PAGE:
On July 24, 2015, United States District Judge Lawrence O’Neil issued an order granting certification to a class of FedEx line-haul drivers alleging rest break and wage violations under California law.  See Taylor v. FedEx Freight, Inc., No. 13-01137 (E.D. Cal. July 24, 2015) (slip opinion available here).  In doing so, Judge O’Neil adopted in full Magistrate Judge Barbara McAuliffe’s 27-page Findings and Recommendations (available here), rejecting each of FedEx’s arguments to the contrary.  

Plaintiff Roy Taylor, a former line-haul driver for FedEx, brought suit in 2013 alleging that FedEx underpaid him and fellow drivers by utilizing a policy that failed to separately compensate them for non-driving activities, such as vehicle inspections, rest breaks, trip-related paperwork, and wait time.  FedEx countered that non-driving work was already built into its mileage pay program.  The plaintiff then moved for class certification under Rule 23. 

Conceding numerosity and typicality, FedEx’s main arguments against class certification related to the U.S. Supreme Court’s heightened standards for commonality in Wal-Mart Stores Inc. v. Dukes, 131 S. Ct. 2541 (2011), and the requirements for a manageable trial plan in Comcast Corp. v. Behrend, 133 S. Ct. 1426 (2013).  Ultimately, the District Court held that the question of whether FedEx’s compensation policy was lawful was well-suited for classwide determination.

With respect to commonality and predominance, FedEx argued that Dukes precludes certification because the dissimilarities among the class members prevent a common answer to the liability question of whether FedEx’s compensation policy failed to account for all non-driving work.  Distinguishing Dukes, the court held that FedEx’s mileage policy was uniformly applied without discretion, and thus resolution of the liability question did not hinge on differences among the drivers.

With respect to manageability, FedEx contended that damages for the rest break claims could not be determined by reviewing employee time cards, because, although breaks were recorded, (1) the records did not distinguish between meal periods and rest breaks, and (2) the time cards were rounded in fifteen-minute increments.  The court rejected this argument, however, finding that because the plaintiff’s theory of liability centers on FedEx’s non-payment for recorded rest breaks, liability would attach whenever the records demonstrated that a rest break was taken, regardless of the length.  With respect to the wage claims, the plaintiff persuasively argued that statistical sampling and surveys, along with FedEx’s admissions and employee testimony, would effectively manage any differences in damages.

It is also noteworthy that the plaintiff successfully moved to certify a class period which continues “through the date of trial.”  While FedEx argued that this definition subjects the company to one-way intervention and raises due process issues (because individuals hired after the mailing of the class notice would fall into the class definition, but would not have an opportunity to opt in or out), the court adopted the plaintiff’s proposed solution of providing a second class notice to such individuals just prior to trial.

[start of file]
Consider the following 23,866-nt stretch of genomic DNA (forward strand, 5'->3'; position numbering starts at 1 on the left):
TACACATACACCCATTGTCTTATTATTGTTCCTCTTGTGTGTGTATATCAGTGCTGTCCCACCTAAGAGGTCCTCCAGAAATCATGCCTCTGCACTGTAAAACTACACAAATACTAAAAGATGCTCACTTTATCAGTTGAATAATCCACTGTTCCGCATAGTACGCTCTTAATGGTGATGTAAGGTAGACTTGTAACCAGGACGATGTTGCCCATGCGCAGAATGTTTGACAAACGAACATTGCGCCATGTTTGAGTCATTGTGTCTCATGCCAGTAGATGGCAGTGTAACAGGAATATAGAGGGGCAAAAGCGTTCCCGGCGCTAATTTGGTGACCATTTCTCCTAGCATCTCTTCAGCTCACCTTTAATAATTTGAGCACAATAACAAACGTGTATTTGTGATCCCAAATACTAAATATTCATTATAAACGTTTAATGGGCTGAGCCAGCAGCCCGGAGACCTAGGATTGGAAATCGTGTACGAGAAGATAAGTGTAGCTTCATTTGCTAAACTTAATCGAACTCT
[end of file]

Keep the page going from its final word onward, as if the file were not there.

Authored by: 
Matthew Theriault, Partner

Ford Can’t Steer Clear of Consumers’ Defect Claims

A prospective class action against major automaker Ford received a boost recently when Judge Lucy H. Koh of the Northern District of California denied (in large part) Ford’s Motion to Dismiss. See Philips v. Ford Motor Company, No. 14-02989 (N.D. Cal. July 7, 2015) (order available here).

The complaint was filed by plaintiffs seeking to represent a class of California consumers who purchased or leased 2010-2014 Ford Fusion vehicles or 2012-2014 Ford Focus vehicles (“Class Vehicles”), which are allegedly equipped with a defective Electronic Power Assisted Steering (“EPAS”) system. The plaintiffs contended that Ford knew and should have disclosed that the Class Vehicles have the same steering defect that led the National Highway Traffic Safety Administration to investigate the Ford Explorer, resulting in a recall in 2014.

Ford’s motion sought dismissal of fraudulent omissions claims under California’s Consumer Legal Remedies Act (“CLRA”), Unfair Competition Law, and common law fraud. In arguing that Ford did not have a duty to disclose the steering defect and, therefore, that the plaintiffs could not allege a fraudulent omission claim, Ford conceded that the defect was a “safety hazard,” but tried to convince the court that the hazard was not an “unreasonable” one, and thus did not constitute a material fact under Daugherty v. American Honda Motor Co., 144 Cal. App. 4th 824 (2006). Judge Koh was not swayed by this argument, stating in the Order that, “[a]t the very least, it is plausible that a total failure in a vehicle’s power steering—at high or low speeds—constitutes an unreasonable safety hazard. Accordingly, . . . for purposes of a motion to dismiss, [the plaintiffs] have alleged a material safety defect that Ford had a duty to disclose.” Order at 22.

The court also rejected Ford’s contention that the plaintiffs had not adequately alleged Ford’s pre-sale knowledge of the defect, finding that the plaintiffs had “plausibly alleged that Ford knew about the EPAS system defects ‘since as early as 2010’” based on technical service bulletins issued by Ford in 2011 and 2012. Order at 18. The plaintiffs’ success on these two points entitles them to seek damages for violations of the CLRA and common law fraud, though the court ultimately dismissed the plaintiffs’ equitable claims under the UCL and CLRA—not based on merit, but merely because the plaintiffs already had an adequate remedy at law.

Authored by: 
Cody Padgett, Associate